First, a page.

You can imagine our disbelief, when one morning John Curtis awoke us with shouts of “It’s a bear! It’s a bear!” He had a habit of getting up earlier than the rest of us (around 6am!), but we had trained him to simply go downstairs and play quietly. Alyson and I tried to wake ourselves up and figure out what he was shouting about. I thought I had heard “bear,” but thought he must have said “deer.” Sophie’s shouts soon let me know, nope, he had seen a bear. Right on the porch! It was a comedy of errors as we tried to find a camera with a memory card in it (our evening routine was to load pictures onto the computer). We found a video camera just in time to catch our hungry friend hoist himself over the porch railing, climb down a tree, and trot away. It’s funny, Alyson and I had complained all week about how early John Curtis was waking up, and yet, it was precisely his frustrating habit that provided us with the most memorable portion of our trip. In some ways, that’s how the entire trip went. Our best discoveries, our most memorable moments, often came when we least expected them. We saw the biggest elk we’ve ever seen on an afternoon in which I took a wrong turn and got lost. We knew it was big when most of the cars that had pulled off the road to look at him had Colorado license plates. Without the wrong turn, we would have missed that moment.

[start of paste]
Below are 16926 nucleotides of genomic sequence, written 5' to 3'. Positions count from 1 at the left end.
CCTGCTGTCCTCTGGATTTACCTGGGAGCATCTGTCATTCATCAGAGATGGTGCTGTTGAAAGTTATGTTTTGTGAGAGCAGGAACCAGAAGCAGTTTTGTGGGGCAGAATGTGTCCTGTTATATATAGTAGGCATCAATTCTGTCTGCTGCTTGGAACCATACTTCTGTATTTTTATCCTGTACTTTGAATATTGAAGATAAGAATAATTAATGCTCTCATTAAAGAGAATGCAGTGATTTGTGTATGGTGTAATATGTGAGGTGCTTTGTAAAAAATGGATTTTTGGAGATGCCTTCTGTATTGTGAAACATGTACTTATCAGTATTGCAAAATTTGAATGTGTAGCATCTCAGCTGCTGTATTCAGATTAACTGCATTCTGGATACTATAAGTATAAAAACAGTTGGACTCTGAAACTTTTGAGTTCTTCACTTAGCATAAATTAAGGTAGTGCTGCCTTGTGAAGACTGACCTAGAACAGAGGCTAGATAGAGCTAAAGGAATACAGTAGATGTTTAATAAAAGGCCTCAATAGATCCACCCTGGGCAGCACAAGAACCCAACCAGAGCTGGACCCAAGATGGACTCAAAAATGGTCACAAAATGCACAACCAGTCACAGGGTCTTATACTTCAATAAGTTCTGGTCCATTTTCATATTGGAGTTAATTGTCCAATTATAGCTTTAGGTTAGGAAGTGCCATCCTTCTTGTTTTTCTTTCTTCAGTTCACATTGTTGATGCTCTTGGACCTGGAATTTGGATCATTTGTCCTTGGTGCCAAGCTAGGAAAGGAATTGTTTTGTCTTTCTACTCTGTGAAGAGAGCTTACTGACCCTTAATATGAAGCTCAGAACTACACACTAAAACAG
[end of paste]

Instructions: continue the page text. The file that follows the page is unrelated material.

In Colorado, it was easy to stay on the lookout for blessings even in the midst of wrong turns, because even wrong turns took you into another beautiful valley. In everyday life, it’s not so easy. Not every corner of life contains a majestic view, and yet, I think the truth holds. Often the greatest God-moments show up in those instances that if given a choice, we would change – in the midst of boring routines, frustrations, wrong turns, and flat out mistakes. The challenge of the spiritual life is to learn to strike a posture that allows you to be on the lookout for God, no matter the circumstances. Philip Yancey tells the story of a rabbi who taught that experiences of God can never be planned or achieved. "They are spontaneous moments of grace, almost accidental," he would say. His student asked, "Rabbi, if God-realization is just accidental, why do we work so hard doing all these spiritual practices?" The rabbi replied, "To be as accident-prone as possible." Amen.
You are resplendent with light, more majestic than mountains rich with game – Psalm 76:4